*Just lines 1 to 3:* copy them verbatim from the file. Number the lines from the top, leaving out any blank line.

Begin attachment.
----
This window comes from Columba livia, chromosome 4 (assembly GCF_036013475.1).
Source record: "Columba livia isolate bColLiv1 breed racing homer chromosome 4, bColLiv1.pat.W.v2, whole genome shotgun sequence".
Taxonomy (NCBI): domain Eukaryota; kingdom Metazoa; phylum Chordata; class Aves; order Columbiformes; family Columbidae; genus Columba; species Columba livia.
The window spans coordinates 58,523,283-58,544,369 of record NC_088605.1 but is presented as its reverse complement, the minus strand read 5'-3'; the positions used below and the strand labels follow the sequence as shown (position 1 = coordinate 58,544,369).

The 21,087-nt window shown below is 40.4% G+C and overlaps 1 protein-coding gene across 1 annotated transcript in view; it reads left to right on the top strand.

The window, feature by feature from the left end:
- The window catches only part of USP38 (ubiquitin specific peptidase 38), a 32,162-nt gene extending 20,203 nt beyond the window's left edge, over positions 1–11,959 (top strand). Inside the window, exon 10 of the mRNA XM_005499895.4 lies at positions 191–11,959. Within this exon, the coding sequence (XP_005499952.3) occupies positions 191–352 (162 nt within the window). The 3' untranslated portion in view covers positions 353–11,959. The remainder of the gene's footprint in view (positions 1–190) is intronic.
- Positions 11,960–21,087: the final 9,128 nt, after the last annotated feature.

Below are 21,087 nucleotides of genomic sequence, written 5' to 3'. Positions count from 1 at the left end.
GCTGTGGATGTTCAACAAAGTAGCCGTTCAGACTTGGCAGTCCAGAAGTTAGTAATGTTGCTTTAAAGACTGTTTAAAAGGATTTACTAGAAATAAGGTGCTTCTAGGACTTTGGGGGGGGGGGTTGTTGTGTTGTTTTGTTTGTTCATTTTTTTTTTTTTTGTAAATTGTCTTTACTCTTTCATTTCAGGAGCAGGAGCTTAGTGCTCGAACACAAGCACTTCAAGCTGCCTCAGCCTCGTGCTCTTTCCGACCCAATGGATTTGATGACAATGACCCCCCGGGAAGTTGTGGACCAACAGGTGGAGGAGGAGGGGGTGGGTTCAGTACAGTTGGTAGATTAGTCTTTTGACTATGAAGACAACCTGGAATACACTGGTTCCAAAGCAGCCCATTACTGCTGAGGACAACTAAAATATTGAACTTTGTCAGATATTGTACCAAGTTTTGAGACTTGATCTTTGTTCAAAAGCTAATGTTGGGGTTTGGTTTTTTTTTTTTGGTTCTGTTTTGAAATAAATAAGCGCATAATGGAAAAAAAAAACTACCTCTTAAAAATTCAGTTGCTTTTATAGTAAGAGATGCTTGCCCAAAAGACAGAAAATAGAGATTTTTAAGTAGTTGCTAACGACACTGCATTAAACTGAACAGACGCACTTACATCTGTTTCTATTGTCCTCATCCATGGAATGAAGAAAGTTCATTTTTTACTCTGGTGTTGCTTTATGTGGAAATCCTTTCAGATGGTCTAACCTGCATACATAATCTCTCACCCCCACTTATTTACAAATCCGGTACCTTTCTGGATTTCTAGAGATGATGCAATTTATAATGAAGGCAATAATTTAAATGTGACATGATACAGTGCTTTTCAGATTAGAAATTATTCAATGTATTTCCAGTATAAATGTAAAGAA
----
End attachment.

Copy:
This window comes from Columba livia, chromosome 4 (assembly GCF_036013475.1).
Source record: "Columba livia isolate bColLiv1 breed racing homer chromosome 4, bColLiv1.pat.W.v2, whole genome shotgun sequence".
Taxonomy (NCBI): domain Eukaryota; kingdom Metazoa; phylum Chordata; class Aves; order Columbiformes; family Columbidae; genus Columba; species Columba livia.